Archive for December 2014

Doa dan pengharapan untuk seseorang, entah untuk yang terkasih dan tersayang atau sebagai keharusan sosial, punya kedalaman dan makna yang berbeda-beda.
Beberapa doa disampaikan dengan tergesa, mengucapkan lirik atau mengutip frasa, tidak begitu dipikirkan.
Beberapa doa maknanya agak lebih dalam; seluruh kata yang disampaikan benar dimaknakan, dan kata semoga punya urgensi yang lebih dalam.
Segelintir doa maknanya melebihi kata yang diucapkan; kedalamannya tidak bisa dijabarkan.

Saya berdoa untuk seseorang; saat itu rasanya seperti doa tersebut disampaikan untuk kebaikan orang tersebut.
Tapi saat doa yang tahun sebelumnya diucapkan dengan sekenanya (atau mungkin tidak sama sekali) lalu tahun ini diucapkan dengan sungguh-sungguh, sepertinya saya tidak bisa mengklaim doa tersebut disampaikan untuk kebaikannya.
Doa itu untuk saya, dan alasan saya berdoa adalah egois, seperti alasan kita semua berdoa, sesungguhnya.
Kita sungguh-sungguh mendoakan seseorang yang kebahagiannya mempengaruhi kebahagiaan kita. Karena itu beberapa doa diucapkan tergesa, beberapa dimaknakan, dan beberapa sangat dalam.

"Semoga orang yang kebahagiaan hidupnya menyenangkan saya, selalu dalam kondisi yang baik"

During my last holiday trip I spared a time seeing a recital of piano, cello, and shakuhachi.

The shakuhachi player played this solo shakuhachi piece. It was titled Koku (literally translates as "Empty Sky").

He talked about it a bit before he played the piece. He talked about the character "Ko" that made up the title "Koku" and what it meant. He talked about a Stephen Hawking episode about Big Bang and about the non-existence of universe before the big bang, and how difficult it is to grasp the concept of what predates the big bang; to understand the nihilism, the absence of time, the absence of being. He said that the character "Ko", though can be literally translated as "empty", has a meaning that to him is as difficult to grasp as the "pre-big bang" concept.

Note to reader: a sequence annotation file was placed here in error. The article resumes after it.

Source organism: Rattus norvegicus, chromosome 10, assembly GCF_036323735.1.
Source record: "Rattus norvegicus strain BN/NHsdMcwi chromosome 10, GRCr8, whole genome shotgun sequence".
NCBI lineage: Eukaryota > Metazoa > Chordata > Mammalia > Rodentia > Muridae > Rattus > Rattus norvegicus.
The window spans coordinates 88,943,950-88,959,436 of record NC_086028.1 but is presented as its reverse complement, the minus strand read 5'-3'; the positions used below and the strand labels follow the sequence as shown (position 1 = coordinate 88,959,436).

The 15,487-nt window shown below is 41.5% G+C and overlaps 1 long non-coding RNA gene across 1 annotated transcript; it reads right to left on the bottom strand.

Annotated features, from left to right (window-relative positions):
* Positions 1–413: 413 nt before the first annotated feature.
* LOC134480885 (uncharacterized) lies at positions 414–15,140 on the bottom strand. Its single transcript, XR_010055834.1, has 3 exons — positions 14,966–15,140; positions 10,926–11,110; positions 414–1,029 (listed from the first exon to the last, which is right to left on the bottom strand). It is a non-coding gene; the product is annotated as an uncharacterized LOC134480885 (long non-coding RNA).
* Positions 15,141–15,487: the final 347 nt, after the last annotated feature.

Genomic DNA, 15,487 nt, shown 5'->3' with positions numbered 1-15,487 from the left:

He said he was going to play the piece, that it would be ten minutes long, and he advised us to not pay attention to the piece and instead let our minds wander. He said to let the music fade into the background, that some music is meant to be enjoyed that way, and it was one of them.

Right before he blew the shakuhachi he told us, "Okay, I'll see you in ten minutes."

I don't know if I would've liked the piece as much as I did, had it not been preceded by such a talk. What I know is that the piece was one I enjoyed the most, and one that struck me the most, and the one that I was talking about when I wrote in my journal the moment I went home.